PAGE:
Mr Seth Terkper, the Minister of Finance and Economic Planning on Wednesday expressed confidence that the progressive policies and measures adopted by government would lead the economy back to a record growth within the shortest possible time.
According to him, Ghana’s economy had bright medium term prospects, supported by an expanded services sector, and the discovery of more oil fields (TEN and Sankofa), and the coming on stream of the gas processing plant, were clear indications that the progress would happen sooner even though similar projections in the past had not really materialised.
He said with the various measures adopted by government, “growth is expected to pick up over the medium term to 9.2 per cent in 2017, inflation will be reduced to 8.2 per cent by 2017 and fiscal and current account deficits will be reduced to 3.7 per cent and 4.9 per cent, respectively in 2017. This will result in a build-up of reserves to cover months of goods and service.
Mr. Terkper, who was presenting a report on the current state of the economy at a forum in Accra, said government recognised the importance of addressing the short-term challenges facing the economy in order to safeguard the bright prospects of the economy and was determined to do so.
However, the achievement of the expected growth, requires an uncompromising sense of discipline, without which the opportunities and gains to be made in the rise of the economy may be dispelled, he said.
He shared some lessons learnt after the country’s impressive economic growth over the past decade until it began to face major setbacks, mainly on account of energy challenges and a combination of unfavourable global factors and domestic challenges.
He said the economy had come under severe stress since 2012, leading to the record of double digits fiscal and external current account deficits, but blamed the fiscal slippage in 2012 on higher wages and wage arrears payments under the implementation of the Single Spine Salary Structure, and also the shortfall in corporate income taxes from the petroleum sector as a result of the export of lower barrels of crude oil that was projected.
The Finance Minister cited the high interest cost burden arising from the steep rise in short-term domestic interest rates, the shortfall in donor grants, higher subsides on utility and petroleum, as well as higher spending on goods and services as contributory factors.
The factors, he said led to the huge budget deficits which shattered important macroeconomic gains, while the economic rescue ropes snapped after falls in the prices of gold, cocoa and crude oil for over a year.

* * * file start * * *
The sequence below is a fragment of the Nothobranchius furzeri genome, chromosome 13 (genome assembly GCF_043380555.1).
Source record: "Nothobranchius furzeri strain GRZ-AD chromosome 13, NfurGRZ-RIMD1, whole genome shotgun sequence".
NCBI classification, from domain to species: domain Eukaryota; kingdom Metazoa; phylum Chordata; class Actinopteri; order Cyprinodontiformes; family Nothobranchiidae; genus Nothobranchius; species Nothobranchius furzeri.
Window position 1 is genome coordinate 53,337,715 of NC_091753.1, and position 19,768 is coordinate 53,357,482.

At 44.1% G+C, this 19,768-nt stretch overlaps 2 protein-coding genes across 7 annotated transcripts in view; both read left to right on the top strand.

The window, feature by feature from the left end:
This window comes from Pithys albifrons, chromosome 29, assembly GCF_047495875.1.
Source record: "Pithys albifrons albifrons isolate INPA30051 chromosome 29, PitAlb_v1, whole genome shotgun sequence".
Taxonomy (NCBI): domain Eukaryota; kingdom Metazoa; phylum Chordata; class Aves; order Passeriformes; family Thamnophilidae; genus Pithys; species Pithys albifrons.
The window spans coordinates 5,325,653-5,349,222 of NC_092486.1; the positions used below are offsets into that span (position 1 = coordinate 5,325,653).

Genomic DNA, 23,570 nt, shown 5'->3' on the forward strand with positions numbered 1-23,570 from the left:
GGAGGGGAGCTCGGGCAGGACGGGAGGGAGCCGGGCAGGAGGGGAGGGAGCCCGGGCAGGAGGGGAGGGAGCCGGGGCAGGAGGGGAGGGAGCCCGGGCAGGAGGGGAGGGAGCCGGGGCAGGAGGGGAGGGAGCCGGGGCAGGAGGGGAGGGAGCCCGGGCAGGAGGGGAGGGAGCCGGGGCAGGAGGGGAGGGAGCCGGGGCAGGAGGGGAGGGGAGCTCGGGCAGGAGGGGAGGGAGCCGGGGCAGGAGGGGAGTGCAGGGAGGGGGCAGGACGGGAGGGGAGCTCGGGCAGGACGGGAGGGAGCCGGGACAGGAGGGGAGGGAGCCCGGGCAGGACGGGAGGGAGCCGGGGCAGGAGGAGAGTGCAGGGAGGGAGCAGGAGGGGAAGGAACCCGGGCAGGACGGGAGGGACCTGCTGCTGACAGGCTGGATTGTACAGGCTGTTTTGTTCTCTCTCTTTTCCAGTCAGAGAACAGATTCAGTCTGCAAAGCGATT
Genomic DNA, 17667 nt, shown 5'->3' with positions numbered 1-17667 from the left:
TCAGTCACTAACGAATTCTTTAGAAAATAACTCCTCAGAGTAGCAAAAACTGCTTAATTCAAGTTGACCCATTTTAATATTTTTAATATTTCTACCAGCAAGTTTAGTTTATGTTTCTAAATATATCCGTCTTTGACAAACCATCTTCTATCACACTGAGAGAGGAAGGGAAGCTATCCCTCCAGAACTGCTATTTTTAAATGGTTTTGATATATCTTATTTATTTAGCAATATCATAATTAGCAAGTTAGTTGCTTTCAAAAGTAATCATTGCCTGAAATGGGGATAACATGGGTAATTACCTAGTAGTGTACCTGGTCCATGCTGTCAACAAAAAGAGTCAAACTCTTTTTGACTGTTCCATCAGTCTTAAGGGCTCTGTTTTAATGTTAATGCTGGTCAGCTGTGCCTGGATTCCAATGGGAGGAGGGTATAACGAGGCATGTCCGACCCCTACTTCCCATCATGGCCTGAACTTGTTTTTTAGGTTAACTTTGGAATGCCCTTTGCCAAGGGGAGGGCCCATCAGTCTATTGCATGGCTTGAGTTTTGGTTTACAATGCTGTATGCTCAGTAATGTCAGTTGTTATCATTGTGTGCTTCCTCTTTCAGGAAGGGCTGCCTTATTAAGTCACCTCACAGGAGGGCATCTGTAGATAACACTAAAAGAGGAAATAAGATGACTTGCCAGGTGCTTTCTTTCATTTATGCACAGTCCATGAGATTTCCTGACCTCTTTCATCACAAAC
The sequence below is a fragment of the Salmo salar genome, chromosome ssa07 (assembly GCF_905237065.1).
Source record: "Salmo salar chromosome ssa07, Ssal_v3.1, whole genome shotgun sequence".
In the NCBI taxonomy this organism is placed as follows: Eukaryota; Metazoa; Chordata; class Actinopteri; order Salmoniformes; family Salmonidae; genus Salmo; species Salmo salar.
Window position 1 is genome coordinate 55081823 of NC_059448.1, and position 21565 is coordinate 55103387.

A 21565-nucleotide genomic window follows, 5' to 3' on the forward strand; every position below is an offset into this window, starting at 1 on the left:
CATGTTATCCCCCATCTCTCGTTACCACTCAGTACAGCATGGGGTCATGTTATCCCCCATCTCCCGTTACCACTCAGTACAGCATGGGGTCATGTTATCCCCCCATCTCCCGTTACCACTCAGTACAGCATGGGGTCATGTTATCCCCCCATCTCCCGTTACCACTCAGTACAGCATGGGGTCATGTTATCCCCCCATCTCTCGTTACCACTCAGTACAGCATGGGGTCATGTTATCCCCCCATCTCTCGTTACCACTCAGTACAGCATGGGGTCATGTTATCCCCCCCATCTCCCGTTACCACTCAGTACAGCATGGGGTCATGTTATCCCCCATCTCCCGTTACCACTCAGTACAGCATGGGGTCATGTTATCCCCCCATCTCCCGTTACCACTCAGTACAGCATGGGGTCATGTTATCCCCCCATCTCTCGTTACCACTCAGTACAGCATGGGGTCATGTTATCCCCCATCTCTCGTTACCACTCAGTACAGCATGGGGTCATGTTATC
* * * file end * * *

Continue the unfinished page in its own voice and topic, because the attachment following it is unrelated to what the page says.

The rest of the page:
He said the picture got grimmer when the nation got darker because the careless activity of a pirate ship clipped the gas pipeline in Togo’s waters, and the country had to suffer a two-year disruption of gas supply and until a government suffering from limited cash-flows had to import light crude oil for power generation.
Mr Terkper said government had since implemented a number of measures in the 2013 and 2014 budgets, with the adoption of some home-grown policies to ensure macroeconomic stability to address the causes of the fiscal overruns in 2012, and these measures were basically what the International Monetary Fund (IMF) agreed with government on and accepted to grant a $1 billion rescue package to Ghana.
He said significant progress has also been made in addressing issues regarding the wage bill as a ratio of the Gross domestic Product, ensuring a reduction from 8.9 per cent in 2012 to 8.3 per cent in 2014, and it was expected to further decline to 7.7 per cent in 2015.
“Similarly, the wage bill including wage arrears cleared as a ratio to tax revenue has declined from 68.2 per cent in 2012 to 65.1 per cent in 2014 and expected to decrease further to 46.1 per cent in 2015”.
The Finance Minister said subsides on petroleum prices and utility tariffs had virtually been removed, with corporate income tax from oil companies significantly turned positive, and shortfalls in corporate income receipts in the petroleum sector reversed.
He said given government’s commitment to fiscal consolidation, the 2015 Budget outlines additional measures and reforms which form a significant part of the measures under the programme with the IMF, and these in addition to earlier measures being implemented were expected to result in a significant reduction in the fiscal deficit to ensure debt sustainability and macroeconomic stability.